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Empowering Ourselves: Indigenous Youth Understanding Structural Violence Using Media Arts Justice

The Native Youth Sexual Health Network (NYSHN), an organization by and for Indigenous youth that works throughout the United States and Canada across issues of sexual and reproductive health, rights, and justice, commissioned an eight session workshop with Indigenous identified youth in Edmonton, Alberta from 4 March 2014 to 3 June 2014. The project was co-facilitated by a NYSHN Youth Facilitator and Media Arts Justice and Projects Coordinator, both of whom are self-identified Indigenous youth, from a strength based, harm reduction, critical pedagogy, and Indigenous feminist framework.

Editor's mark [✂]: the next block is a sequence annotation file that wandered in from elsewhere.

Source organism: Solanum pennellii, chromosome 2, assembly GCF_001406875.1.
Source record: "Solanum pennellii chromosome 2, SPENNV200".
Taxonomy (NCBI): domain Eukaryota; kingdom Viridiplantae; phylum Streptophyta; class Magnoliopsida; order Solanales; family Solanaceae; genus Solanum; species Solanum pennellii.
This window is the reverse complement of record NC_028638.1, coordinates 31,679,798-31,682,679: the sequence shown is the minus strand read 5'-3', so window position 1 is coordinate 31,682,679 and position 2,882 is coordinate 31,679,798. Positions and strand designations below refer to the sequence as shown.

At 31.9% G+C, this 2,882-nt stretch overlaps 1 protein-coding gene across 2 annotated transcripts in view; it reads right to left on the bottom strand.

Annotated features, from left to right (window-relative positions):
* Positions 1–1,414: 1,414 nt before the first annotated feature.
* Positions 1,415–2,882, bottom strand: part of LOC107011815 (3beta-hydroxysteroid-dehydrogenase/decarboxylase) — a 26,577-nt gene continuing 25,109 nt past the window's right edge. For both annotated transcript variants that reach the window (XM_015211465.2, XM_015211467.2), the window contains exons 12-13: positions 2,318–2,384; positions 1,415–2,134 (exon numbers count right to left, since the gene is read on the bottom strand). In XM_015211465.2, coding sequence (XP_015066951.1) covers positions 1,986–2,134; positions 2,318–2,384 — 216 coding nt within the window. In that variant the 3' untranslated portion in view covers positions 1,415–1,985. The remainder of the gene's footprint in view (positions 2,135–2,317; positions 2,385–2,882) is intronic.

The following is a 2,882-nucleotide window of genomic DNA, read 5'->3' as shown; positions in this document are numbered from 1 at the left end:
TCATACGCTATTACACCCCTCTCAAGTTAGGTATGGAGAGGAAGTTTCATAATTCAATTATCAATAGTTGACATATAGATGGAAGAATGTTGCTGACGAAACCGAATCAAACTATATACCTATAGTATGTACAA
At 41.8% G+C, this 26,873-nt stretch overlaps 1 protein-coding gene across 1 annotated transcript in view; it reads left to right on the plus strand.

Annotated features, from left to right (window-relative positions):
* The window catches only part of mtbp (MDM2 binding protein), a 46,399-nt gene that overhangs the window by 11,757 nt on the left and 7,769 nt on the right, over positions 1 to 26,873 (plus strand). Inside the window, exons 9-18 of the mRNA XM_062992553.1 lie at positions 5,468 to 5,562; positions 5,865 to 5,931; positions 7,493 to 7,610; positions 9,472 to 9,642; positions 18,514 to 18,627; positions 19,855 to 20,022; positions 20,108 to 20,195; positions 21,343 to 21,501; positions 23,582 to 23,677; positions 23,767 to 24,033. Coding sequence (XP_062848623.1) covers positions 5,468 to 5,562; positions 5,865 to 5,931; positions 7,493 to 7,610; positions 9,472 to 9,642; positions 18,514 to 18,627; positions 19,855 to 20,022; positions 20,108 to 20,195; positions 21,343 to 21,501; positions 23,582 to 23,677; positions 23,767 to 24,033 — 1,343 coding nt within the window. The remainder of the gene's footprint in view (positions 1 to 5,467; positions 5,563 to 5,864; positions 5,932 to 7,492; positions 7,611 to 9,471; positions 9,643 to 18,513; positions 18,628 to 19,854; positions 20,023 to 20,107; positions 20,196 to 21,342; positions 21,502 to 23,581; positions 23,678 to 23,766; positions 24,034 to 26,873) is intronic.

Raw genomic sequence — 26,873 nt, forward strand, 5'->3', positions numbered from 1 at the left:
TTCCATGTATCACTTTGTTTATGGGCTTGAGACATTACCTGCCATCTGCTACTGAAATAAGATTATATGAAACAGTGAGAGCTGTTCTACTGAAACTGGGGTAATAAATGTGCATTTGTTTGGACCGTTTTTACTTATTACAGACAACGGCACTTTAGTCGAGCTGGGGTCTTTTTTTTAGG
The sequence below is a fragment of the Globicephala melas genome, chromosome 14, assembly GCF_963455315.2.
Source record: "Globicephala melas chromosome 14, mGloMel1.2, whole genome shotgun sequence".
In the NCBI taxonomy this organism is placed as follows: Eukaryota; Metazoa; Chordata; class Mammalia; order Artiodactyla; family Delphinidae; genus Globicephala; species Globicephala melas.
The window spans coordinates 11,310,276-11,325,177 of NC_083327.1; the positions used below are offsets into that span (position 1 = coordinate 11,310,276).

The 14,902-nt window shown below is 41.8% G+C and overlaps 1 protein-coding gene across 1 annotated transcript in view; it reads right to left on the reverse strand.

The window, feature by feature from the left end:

NYSHN’s epistemology and peer to peer praxis investigates two dynamics of structural violence: that Indigenous youth bodies are spaces impacted by structural violence; and that most spaces in which Indigenous youth bodies exist are mediated by systems of oppression and directly related to their experiences of lived violence. Our project interrogated specific forms of structural violence that marginalize Indigenous youth by constructing their bodies as disposable and criminal. This included confronting (settler) colonialism as an historic and ongoing process premised on the erasure of indigeneity and acquisition of Indigenous land, racism as an investment in whiteness, police violence as an extension of state violence, homo and transphobia as regulators of Indigenous sexual/gender expression, environmental violence as simultaneously affecting Indigenous bodies and land, and the Child Welfare System and criminal (in)justice system as segregationist measures to dislocate Indigenous bodies.